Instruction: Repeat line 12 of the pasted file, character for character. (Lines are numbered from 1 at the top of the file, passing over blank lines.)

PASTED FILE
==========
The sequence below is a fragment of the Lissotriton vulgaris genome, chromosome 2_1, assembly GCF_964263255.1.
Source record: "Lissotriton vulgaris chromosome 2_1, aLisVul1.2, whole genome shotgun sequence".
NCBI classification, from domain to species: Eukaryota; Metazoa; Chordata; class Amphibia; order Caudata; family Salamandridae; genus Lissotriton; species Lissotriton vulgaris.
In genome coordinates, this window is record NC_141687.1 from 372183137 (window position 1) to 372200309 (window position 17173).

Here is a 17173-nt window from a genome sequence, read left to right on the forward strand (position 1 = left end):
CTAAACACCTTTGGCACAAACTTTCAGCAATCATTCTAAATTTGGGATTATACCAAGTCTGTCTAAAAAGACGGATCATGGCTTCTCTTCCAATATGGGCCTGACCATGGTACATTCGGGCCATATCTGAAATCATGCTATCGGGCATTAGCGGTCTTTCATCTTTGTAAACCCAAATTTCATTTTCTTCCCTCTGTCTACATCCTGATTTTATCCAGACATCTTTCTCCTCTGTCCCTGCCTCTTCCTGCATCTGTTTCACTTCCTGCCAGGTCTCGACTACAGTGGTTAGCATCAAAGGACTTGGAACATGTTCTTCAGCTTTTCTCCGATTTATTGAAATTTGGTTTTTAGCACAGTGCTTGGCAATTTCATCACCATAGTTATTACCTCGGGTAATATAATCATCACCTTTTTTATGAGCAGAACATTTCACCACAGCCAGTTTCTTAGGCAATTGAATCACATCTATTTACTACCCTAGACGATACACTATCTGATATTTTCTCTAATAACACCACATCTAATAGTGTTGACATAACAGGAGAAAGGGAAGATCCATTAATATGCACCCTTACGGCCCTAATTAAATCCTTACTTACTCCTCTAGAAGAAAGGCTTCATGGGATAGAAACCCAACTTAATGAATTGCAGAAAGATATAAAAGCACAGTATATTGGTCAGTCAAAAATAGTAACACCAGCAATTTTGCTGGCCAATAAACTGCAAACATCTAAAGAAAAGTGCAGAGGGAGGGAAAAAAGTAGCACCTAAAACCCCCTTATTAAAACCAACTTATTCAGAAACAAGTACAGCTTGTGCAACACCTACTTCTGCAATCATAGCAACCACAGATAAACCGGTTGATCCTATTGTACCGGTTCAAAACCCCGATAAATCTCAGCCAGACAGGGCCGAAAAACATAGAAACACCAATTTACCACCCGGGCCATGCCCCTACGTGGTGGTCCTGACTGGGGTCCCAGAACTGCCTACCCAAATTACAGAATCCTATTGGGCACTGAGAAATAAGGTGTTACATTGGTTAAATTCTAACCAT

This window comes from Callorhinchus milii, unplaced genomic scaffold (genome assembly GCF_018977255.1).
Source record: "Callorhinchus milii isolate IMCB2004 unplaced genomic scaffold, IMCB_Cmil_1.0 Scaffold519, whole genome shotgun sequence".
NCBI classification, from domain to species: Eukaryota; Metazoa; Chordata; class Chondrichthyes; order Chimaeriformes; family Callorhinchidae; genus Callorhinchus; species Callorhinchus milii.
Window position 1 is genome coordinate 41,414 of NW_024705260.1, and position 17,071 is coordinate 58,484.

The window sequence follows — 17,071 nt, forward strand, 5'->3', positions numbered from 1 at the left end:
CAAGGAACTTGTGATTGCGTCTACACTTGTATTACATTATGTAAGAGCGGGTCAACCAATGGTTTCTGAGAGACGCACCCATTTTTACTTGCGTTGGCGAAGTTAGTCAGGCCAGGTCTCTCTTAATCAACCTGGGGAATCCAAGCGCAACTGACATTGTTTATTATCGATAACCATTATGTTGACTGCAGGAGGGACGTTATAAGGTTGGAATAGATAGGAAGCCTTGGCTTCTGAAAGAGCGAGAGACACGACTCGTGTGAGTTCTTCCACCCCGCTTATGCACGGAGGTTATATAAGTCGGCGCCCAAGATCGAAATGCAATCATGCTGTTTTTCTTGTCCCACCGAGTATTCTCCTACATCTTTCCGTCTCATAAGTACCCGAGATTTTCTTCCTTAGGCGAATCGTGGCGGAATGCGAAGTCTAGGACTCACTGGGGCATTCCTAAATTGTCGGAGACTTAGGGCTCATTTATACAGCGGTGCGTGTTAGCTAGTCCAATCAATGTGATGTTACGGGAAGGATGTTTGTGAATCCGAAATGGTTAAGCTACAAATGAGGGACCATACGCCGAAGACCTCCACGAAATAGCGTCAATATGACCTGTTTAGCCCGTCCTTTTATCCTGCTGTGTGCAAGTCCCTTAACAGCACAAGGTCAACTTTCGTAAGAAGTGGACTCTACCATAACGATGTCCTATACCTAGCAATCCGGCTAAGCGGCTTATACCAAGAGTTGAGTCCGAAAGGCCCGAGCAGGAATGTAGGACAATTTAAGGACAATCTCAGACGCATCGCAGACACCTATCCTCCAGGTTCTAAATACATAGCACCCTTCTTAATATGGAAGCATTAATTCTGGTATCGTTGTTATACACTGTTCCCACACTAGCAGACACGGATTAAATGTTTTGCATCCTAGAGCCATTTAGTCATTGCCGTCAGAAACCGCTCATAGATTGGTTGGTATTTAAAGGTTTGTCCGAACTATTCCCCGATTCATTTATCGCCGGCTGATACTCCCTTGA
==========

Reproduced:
CAAGGAACTTGTGATTGCGTCTACACTTGTATTACATTATGTAAGAGCGGGTCAACCAATGGTTTCTGAGAGACGCACCCATTTTTACTTGCGTTGGCGAAGTTAGTCAGGCCAGGTCTCTCTTAATCAACCTGGGGAATCCAAGCGCAACTGACATTGTTTATTATCGATAACCATTATGTTGACTGCAGGAGGGACGTTATAAGGTTGGAATAGATAGGAAGCCTTGGCTTCTGAAAGAGCGAGAGACACGACTCGTGTGAGTTCTTCCACCCCGCTTATGCACGGAGGTTATATAAGTCGGCGCCCAAGATCGAAATGCAATCATGCTGTTTTTCTTGTCCCACCGAGTATTCTCCTACATCTTTCCGTCTCATAAGTACCCGAGATTTTCTTCCTTAGGCGAATCGTGGCGGAATGCGAAGTCTAGGACTCACTGGGGCATTCCTAAATTGTCGGAGACTTAGGGCTCATTTATACAGCGGTGCGTGTTAGCTAGTCCAATCAATGTGATGTTACGGGAAGGATGTTTGTGAATCCGAAATGGTTAAGCTACAAATGAGGGACCATACGCCGAAGACCTCCACGAAATAGCGTCAATATGACCTGTTTAGCCCGTCCTTTTATCCTGCTGTGTGCAAGTCCCTTAACAGCACAAGGTCAACTTTCGTAAGAAGTGGACTCTACCATAACGATGTCCTATACCTAGCAATCCGGCTAAGCGGCTTATACCAAGAGTTGAGTCCGAAAGGCCCGAGCAGGAATGTAGGACAATTTAAGGACAATCTCAGACGCATCGCAGACACCTATCCTCCAGGTTCTAAATACATAGCACCCTTCTTAATATGGAAGCATTAATTCTGGTATCGTTGTTATACACTGTTCCCACACTAGCAGACACGGATTAAATGTTTTGCATCCTAGAGCCATTTAGTCATTGCCGTCAGAAACCGCTCATAGATTGGTTGGTATTTAAAGGTTTGTCCGAACTATTCCCCGATTCATTTATCGCCGGCTGATACTCCCTTGA